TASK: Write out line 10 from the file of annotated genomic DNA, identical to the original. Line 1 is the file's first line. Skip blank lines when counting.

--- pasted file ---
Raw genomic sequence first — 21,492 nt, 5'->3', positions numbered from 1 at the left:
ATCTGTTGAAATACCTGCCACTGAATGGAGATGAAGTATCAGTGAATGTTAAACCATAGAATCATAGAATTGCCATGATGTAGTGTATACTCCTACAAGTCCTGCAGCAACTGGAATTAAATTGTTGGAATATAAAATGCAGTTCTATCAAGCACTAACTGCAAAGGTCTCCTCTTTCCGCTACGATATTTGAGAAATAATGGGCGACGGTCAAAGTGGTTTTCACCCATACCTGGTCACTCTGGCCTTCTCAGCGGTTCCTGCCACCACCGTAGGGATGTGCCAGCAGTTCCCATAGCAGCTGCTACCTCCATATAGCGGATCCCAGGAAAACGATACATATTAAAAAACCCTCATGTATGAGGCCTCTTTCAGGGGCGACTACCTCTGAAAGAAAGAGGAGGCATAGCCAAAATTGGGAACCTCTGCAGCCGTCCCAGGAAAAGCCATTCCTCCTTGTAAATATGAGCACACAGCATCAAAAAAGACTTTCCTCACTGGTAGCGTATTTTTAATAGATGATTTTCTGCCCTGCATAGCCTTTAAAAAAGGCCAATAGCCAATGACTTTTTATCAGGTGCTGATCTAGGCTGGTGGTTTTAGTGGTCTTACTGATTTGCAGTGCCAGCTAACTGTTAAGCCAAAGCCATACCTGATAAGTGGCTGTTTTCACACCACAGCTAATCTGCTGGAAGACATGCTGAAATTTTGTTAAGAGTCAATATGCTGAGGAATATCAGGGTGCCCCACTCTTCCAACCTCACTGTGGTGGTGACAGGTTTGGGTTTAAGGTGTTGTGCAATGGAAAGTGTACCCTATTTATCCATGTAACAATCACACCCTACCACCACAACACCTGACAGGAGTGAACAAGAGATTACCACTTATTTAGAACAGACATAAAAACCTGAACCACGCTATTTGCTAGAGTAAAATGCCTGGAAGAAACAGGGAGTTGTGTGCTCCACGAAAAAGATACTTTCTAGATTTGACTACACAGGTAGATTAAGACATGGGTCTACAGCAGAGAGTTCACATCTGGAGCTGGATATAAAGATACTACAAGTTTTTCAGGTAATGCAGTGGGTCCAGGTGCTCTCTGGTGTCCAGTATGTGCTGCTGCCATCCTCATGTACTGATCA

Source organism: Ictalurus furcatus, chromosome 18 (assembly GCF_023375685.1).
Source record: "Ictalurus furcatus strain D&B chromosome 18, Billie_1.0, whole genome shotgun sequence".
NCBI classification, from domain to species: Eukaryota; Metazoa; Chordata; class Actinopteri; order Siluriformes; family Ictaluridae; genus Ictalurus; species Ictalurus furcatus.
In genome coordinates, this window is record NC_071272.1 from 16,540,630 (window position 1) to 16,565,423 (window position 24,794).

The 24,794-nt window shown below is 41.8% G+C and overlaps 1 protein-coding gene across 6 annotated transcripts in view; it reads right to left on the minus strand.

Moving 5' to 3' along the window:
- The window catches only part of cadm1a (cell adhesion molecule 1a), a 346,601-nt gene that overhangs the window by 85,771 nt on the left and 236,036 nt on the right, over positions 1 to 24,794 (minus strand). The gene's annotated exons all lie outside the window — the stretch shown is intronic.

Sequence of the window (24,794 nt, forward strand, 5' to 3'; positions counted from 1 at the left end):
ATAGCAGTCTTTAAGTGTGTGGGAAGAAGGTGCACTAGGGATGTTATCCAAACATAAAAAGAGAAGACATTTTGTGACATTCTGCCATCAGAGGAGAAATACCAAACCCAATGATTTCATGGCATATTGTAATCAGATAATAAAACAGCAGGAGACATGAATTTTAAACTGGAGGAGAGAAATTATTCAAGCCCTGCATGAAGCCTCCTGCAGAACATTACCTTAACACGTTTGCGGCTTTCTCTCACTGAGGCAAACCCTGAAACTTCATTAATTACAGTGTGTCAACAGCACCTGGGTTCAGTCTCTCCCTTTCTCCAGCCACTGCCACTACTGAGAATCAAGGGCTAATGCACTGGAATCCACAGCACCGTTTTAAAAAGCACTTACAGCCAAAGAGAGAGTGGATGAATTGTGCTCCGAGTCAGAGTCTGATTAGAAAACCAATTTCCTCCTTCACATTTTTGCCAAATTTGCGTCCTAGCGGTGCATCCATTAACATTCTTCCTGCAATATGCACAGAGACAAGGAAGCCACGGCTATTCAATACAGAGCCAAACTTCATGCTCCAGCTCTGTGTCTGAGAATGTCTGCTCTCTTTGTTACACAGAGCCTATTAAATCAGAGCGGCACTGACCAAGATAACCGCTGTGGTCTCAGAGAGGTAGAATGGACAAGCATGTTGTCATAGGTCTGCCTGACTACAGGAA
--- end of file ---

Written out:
Sequence of the window (24,794 nt, forward strand, 5' to 3'; positions counted from 1 at the left end):